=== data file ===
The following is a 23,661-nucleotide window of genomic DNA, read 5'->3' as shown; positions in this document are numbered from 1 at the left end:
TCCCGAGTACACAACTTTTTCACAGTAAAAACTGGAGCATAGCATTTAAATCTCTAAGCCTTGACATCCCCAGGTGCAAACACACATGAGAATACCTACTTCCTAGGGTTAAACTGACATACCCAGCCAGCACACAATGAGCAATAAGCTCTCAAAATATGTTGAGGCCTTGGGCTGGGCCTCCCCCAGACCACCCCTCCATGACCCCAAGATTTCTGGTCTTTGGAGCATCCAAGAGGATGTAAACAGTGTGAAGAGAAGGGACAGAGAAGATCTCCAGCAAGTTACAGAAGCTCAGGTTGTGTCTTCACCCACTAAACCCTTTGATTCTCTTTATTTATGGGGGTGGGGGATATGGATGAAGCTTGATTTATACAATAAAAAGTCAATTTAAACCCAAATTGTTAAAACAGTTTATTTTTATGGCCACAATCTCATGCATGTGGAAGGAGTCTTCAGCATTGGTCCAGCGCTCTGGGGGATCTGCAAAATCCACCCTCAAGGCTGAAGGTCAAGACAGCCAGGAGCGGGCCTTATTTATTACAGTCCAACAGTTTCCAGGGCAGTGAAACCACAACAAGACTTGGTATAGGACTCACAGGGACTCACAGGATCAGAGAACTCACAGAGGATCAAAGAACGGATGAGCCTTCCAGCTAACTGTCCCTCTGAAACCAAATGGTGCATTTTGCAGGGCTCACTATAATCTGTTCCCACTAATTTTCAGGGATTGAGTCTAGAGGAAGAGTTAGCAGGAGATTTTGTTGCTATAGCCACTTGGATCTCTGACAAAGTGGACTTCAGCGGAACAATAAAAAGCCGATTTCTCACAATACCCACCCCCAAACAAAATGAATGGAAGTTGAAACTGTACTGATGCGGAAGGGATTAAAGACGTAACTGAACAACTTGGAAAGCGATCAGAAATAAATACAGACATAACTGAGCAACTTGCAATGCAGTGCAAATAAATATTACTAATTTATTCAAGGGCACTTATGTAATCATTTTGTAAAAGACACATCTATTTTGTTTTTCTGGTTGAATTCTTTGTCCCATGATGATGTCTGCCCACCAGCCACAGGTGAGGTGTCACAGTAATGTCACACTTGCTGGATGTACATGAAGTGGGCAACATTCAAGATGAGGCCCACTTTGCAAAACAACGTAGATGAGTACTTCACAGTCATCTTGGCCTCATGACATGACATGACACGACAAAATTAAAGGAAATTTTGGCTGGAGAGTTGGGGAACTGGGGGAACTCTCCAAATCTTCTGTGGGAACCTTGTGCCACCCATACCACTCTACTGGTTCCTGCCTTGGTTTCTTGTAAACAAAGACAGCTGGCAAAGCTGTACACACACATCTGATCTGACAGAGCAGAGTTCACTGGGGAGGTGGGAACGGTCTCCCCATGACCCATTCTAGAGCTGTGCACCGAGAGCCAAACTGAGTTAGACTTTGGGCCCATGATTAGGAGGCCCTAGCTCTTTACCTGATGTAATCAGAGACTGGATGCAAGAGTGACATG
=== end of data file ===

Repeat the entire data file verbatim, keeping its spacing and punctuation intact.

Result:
The following is a 23,661-nucleotide window of genomic DNA, read 5'->3' as shown; positions in this document are numbered from 1 at the left end:
TCCCGAGTACACAACTTTTTCACAGTAAAAACTGGAGCATAGCATTTAAATCTCTAAGCCTTGACATCCCCAGGTGCAAACACACATGAGAATACCTACTTCCTAGGGTTAAACTGACATACCCAGCCAGCACACAATGAGCAATAAGCTCTCAAAATATGTTGAGGCCTTGGGCTGGGCCTCCCCCAGACCACCCCTCCATGACCCCAAGATTTCTGGTCTTTGGAGCATCCAAGAGGATGTAAACAGTGTGAAGAGAAGGGACAGAGAAGATCTCCAGCAAGTTACAGAAGCTCAGGTTGTGTCTTCACCCACTAAACCCTTTGATTCTCTTTATTTATGGGGGTGGGGGATATGGATGAAGCTTGATTTATACAATAAAAAGTCAATTTAAACCCAAATTGTTAAAACAGTTTATTTTTATGGCCACAATCTCATGCATGTGGAAGGAGTCTTCAGCATTGGTCCAGCGCTCTGGGGGATCTGCAAAATCCACCCTCAAGGCTGAAGGTCAAGACAGCCAGGAGCGGGCCTTATTTATTACAGTCCAACAGTTTCCAGGGCAGTGAAACCACAACAAGACTTGGTATAGGACTCACAGGGACTCACAGGATCAGAGAACTCACAGAGGATCAAAGAACGGATGAGCCTTCCAGCTAACTGTCCCTCTGAAACCAAATGGTGCATTTTGCAGGGCTCACTATAATCTGTTCCCACTAATTTTCAGGGATTGAGTCTAGAGGAAGAGTTAGCAGGAGATTTTGTTGCTATAGCCACTTGGATCTCTGACAAAGTGGACTTCAGCGGAACAATAAAAAGCCGATTTCTCACAATACCCACCCCCAAACAAAATGAATGGAAGTTGAAACTGTACTGATGCGGAAGGGATTAAAGACGTAACTGAACAACTTGGAAAGCGATCAGAAATAAATACAGACATAACTGAGCAACTTGCAATGCAGTGCAAATAAATATTACTAATTTATTCAAGGGCACTTATGTAATCATTTTGTAAAAGACACATCTATTTTGTTTTTCTGGTTGAATTCTTTGTCCCATGATGATGTCTGCCCACCAGCCACAGGTGAGGTGTCACAGTAATGTCACACTTGCTGGATGTACATGAAGTGGGCAACATTCAAGATGAGGCCCACTTTGCAAAACAACGTAGATGAGTACTTCACAGTCATCTTGGCCTCATGACATGACATGACACGACAAAATTAAAGGAAATTTTGGCTGGAGAGTTGGGGAACTGGGGGAACTCTCCAAATCTTCTGTGGGAACCTTGTGCCACCCATACCACTCTACTGGTTCCTGCCTTGGTTTCTTGTAAACAAAGACAGCTGGCAAAGCTGTACACACACATCTGATCTGACAGAGCAGAGTTCACTGGGGAGGTGGGAACGGTCTCCCCATGACCCATTCTAGAGCTGTGCACCGAGAGCCAAACTGAGTTAGACTTTGGGCCCATGATTAGGAGGCCCTAGCTCTTTACCTGATGTAATCAGAGACTGGATGCAAGAGTGACATG